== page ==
The war, writes Jerry White, a historian of London, changed the capital profoundly. It became a mechanised hub: a hospital for wounded soldiers and an entrepôt for fresh ones, a munitions factory and a target for German Zeppelin raids. The effects were by no means all negative. The war also brought London full employment and improved public health and transformed the prospects for women. This is a rich social history and White is as adept with individual characters as he is with the statistics of munitions production or the rise in prostitutes walking the city’s streets.
Bodley Head, 368pp, £25

Secret Warriors
Taylor Downing

The war was not fought in the trenches alone. Scientists, Taylor Downing contends, played a crucial, if underacknowledged, role in Britain’s victory and their efforts enhanced our understanding of medicine, psychology, intelligence-gathering and aviation. Downing’s fascinating study of these pioneering men – and a few women – is as much about class as about science. Today, in an era of mass surveillance, it is amusing to think that army officers and government officials were reluctant to use aerial photography or cryptography to spy on the enemy as it seemed “ungentlemanly”.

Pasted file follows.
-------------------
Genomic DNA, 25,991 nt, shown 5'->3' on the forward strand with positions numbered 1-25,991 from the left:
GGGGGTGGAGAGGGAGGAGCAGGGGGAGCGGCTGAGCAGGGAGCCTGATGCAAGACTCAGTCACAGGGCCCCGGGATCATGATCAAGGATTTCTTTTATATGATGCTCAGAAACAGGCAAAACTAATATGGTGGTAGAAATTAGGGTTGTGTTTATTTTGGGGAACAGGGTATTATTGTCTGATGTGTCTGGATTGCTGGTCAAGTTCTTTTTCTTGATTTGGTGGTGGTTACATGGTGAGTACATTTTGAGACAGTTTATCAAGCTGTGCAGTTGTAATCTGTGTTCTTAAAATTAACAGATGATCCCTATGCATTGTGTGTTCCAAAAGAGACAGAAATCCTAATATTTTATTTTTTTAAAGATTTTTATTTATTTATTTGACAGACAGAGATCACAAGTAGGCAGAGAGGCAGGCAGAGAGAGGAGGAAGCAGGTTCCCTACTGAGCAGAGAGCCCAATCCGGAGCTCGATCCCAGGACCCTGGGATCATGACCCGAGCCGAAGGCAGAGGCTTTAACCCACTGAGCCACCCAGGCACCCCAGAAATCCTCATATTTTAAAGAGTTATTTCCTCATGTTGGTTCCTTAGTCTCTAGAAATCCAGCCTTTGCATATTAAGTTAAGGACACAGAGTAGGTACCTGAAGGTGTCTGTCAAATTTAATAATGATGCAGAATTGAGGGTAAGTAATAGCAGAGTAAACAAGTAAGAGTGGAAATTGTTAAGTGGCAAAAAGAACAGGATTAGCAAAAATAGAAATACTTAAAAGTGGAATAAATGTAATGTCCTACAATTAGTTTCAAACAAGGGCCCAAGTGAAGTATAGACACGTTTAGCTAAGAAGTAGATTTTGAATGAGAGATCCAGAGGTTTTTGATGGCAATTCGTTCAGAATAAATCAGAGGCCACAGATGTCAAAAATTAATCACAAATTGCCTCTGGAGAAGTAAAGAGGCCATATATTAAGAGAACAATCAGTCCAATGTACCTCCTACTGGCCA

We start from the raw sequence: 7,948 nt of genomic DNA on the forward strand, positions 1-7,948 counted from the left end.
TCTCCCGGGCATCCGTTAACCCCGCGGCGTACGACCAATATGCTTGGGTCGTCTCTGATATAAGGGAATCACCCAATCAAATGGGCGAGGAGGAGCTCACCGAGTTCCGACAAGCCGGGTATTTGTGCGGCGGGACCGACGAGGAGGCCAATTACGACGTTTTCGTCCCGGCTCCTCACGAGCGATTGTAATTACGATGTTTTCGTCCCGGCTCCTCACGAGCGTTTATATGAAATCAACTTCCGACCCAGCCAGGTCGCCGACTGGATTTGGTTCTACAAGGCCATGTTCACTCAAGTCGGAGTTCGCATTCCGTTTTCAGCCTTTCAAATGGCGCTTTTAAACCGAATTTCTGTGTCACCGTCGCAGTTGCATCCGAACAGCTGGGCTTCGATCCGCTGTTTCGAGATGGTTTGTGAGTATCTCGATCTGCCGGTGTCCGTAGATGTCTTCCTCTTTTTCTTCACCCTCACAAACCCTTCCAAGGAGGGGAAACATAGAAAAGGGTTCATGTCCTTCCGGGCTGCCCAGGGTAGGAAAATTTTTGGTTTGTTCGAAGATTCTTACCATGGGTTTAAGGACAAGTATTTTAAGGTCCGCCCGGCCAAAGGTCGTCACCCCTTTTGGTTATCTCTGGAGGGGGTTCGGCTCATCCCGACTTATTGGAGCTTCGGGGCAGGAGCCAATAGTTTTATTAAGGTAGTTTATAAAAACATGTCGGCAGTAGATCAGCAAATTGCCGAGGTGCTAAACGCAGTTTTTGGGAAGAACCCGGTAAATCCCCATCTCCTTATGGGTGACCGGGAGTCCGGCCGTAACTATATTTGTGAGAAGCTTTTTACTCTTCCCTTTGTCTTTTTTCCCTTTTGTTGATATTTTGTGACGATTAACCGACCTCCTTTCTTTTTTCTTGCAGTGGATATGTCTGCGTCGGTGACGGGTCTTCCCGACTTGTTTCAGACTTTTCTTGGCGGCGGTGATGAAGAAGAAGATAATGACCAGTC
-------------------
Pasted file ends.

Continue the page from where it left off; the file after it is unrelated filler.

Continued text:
Little, Brown, 448pp, £20

This article first appeared in the 25 June 2014 issue of the New Statesman, Who was Franz Ferdinand?

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Eighty pages in to Age of Anger, I still had no idea what it was about

When Pankaj Mishra describes a “postmodern collage rather than a coherent doctrine”, he inadvertently summarises his own book.

Most books arrive on the market dragging a comet tail of context: the press release, the blurb on the back, the comparison with another book that sold well (sometimes this is baked into the title, as with a spate of novels in which grown women were recast as “girls”, variously gone, or on the train, or with dragon tattoos or pearl earrings). Before you even start reading, you know pretty much what you will get.